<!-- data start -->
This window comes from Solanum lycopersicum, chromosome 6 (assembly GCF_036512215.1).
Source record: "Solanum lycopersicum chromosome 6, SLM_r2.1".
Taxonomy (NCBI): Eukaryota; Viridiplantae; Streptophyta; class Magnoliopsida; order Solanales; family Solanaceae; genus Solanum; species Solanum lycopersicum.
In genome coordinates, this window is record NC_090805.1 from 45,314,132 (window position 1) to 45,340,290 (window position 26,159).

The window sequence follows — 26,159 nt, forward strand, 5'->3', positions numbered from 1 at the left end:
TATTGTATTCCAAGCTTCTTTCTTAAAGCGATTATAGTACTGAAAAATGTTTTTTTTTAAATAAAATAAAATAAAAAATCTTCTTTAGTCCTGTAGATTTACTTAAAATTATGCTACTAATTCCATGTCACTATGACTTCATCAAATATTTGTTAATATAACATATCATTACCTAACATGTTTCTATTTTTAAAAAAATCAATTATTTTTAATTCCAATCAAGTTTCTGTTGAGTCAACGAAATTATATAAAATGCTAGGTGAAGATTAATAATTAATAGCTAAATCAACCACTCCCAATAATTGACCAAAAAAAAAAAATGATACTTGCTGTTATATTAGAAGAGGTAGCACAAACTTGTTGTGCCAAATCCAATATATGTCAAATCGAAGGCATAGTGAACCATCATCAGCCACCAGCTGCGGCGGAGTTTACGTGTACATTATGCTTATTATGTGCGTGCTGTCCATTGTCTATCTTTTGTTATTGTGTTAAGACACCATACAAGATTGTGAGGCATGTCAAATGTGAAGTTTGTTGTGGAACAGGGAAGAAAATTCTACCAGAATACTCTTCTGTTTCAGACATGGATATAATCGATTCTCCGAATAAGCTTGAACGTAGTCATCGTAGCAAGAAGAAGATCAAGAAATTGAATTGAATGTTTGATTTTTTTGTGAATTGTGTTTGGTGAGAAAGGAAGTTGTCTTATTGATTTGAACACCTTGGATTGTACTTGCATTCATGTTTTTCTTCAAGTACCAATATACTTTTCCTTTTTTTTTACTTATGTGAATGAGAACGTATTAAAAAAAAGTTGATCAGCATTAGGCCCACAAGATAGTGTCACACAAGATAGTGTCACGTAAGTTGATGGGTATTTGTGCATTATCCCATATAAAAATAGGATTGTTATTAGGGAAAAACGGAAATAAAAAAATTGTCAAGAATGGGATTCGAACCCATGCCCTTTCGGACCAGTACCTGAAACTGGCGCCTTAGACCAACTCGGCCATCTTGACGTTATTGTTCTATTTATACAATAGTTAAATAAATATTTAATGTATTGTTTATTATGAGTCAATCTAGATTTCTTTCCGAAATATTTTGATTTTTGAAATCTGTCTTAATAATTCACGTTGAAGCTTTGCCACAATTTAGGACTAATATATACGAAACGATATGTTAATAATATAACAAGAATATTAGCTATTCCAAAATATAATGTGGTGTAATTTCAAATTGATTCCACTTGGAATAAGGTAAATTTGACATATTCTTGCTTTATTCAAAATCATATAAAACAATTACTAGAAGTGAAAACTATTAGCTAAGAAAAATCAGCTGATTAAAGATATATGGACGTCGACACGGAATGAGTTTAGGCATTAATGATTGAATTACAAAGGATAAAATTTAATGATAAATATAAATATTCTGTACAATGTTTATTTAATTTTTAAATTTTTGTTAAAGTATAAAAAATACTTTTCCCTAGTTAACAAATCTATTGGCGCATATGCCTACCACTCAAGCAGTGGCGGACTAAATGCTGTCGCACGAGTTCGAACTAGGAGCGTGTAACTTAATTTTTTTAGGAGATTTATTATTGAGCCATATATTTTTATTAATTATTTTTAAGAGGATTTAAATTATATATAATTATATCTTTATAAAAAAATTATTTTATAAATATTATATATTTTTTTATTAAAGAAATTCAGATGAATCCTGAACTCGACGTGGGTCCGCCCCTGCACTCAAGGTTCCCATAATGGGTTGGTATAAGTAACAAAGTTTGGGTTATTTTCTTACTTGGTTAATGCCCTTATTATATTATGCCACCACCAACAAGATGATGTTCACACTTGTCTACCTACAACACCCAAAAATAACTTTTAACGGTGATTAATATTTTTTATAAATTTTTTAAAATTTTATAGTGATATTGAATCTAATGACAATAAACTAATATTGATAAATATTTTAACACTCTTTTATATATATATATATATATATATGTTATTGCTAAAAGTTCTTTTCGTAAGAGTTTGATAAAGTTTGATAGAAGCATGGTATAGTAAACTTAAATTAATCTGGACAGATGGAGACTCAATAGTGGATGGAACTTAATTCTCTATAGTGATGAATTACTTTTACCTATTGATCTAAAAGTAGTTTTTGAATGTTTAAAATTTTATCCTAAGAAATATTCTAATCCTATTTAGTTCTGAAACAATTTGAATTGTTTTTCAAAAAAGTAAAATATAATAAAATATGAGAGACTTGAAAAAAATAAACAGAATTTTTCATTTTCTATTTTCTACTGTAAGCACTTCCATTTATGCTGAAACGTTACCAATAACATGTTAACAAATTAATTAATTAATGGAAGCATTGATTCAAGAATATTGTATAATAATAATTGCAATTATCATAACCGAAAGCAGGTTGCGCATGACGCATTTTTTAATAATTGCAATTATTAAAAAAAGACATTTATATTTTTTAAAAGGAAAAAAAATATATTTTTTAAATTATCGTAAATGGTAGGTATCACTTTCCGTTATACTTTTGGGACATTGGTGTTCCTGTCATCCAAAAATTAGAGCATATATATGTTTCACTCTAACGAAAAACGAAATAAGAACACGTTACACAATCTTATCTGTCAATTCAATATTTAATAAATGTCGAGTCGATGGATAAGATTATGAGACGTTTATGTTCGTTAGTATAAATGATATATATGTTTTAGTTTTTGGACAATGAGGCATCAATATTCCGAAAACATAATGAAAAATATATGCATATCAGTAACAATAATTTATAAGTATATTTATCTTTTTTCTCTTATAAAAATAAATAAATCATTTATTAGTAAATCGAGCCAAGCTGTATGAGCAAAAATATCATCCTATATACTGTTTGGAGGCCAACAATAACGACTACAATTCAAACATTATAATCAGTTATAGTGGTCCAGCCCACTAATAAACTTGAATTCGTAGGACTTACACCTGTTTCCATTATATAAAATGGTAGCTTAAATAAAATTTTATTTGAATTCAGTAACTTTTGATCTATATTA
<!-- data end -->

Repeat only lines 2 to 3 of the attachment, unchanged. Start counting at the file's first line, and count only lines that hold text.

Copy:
Source record: "Solanum lycopersicum chromosome 6, SLM_r2.1".
Taxonomy (NCBI): Eukaryota; Viridiplantae; Streptophyta; class Magnoliopsida; order Solanales; family Solanaceae; genus Solanum; species Solanum lycopersicum.